Which chronology are you using?
Here is my source for these posting. Only one source and probably others have some other thoughts.http://www.sherlockpeoria.net/Who_is_Sherlock/SherlockTimeline.htmlNot claiming to be the definitive source just a fun one.He probably used Baring-Gould and I look forward to others thoughts.
If I had been paying attention to March's reading list I would have figured it out because Brad keeps Watson's impossible year of 1892 for WIST. Like the man himself, Brad's chronology is iconoclastic. "The Date Being---?" by Andrew Jay Peck and Leslie S. Klinger is invaluable. Published by Magico in 1996, it lists the dates of all the chronologies in print at that time. My favorite for many years, like Brad, was Ernest Zeisler's 1953 "Baker Street Chronology". Then I read John Weber's 2010 "Under A Darkling Sky", and now I have two favorites. It's published by The Battered Silicon Dispatch Box and I highly recommend it. If you want to check out some online chronologies there's: http://blog.smartmemes.com/2010/03/sherlock-holmes-a-complete-chronology/http://web.archive.org/web/20050413094733/http://members.aol.com/mfrankland/chronology.htmI'm not a fan of Baring-Gould chronology. Given his incomplete knowledge of Doyle's play, "The Angels of Darkness", he gave Watson a wife before Mary Morstan and changed some dates he should have left alone (REDH, IDEN, TWIS 1887, for example). If he had lived another ten or fifteen years, he probably would have changed the dates of some of the cases in the "Annotated" based on new research.There is no one chronology that I like the best. I think we are at the point where a thoughtful Sherlockian can "pick one from column A, one from column B" and make a chronology that most fits their sense of the Canon.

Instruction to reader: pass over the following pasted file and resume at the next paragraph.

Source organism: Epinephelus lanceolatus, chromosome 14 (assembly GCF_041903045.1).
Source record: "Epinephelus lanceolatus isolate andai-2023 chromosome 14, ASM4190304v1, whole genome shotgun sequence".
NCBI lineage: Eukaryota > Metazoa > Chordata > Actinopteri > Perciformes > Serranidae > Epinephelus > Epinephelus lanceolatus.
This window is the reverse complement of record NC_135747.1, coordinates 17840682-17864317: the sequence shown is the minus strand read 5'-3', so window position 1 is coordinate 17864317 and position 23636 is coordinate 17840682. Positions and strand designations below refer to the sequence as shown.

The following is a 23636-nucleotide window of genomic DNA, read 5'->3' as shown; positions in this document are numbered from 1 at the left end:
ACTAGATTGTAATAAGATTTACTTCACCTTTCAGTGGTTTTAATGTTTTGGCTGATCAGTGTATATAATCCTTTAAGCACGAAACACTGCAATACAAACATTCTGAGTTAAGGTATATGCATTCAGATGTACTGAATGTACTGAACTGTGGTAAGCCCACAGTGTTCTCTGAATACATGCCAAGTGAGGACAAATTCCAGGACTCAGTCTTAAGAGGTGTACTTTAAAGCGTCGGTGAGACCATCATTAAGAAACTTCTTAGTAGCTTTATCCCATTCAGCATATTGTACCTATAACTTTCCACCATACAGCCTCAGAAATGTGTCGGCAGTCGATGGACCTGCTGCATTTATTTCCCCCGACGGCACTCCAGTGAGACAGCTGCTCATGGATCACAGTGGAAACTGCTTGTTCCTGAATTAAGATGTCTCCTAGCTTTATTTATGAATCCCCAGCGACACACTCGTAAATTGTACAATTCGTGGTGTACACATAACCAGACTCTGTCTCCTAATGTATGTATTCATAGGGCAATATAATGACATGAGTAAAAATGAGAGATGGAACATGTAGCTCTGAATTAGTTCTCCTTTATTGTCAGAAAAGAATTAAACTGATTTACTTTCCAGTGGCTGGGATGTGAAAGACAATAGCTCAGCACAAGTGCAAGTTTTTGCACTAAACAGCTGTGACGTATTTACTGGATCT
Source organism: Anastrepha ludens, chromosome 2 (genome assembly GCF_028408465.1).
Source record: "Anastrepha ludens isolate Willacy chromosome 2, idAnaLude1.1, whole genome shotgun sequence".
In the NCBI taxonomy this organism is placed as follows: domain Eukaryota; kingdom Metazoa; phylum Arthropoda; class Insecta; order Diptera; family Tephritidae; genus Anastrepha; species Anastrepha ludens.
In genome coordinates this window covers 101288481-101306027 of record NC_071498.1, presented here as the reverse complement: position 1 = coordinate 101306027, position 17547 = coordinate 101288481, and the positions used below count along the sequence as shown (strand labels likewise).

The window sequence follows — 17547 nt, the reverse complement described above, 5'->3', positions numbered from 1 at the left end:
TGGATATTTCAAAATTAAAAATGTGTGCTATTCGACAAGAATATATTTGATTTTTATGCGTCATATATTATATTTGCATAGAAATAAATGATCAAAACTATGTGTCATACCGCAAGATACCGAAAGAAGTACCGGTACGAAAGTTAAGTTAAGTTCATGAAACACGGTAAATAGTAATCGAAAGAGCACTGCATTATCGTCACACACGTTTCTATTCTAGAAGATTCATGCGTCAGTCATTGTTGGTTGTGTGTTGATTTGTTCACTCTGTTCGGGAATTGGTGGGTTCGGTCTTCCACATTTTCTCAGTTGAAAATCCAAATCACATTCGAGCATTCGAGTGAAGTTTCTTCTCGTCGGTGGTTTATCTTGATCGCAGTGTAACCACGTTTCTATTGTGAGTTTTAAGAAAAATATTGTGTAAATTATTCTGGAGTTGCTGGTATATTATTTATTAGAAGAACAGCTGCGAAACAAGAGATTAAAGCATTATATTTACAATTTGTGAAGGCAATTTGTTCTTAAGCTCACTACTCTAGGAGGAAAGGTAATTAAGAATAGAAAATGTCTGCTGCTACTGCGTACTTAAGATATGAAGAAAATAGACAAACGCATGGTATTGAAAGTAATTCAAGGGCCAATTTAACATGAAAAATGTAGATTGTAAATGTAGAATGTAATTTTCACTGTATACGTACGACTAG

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I will check out some of the other sources and throw a little variety into the mix.Our society has read the canon through several times and we always try a different approach; Baring-Gould, Oxford, Brett, publication, etc.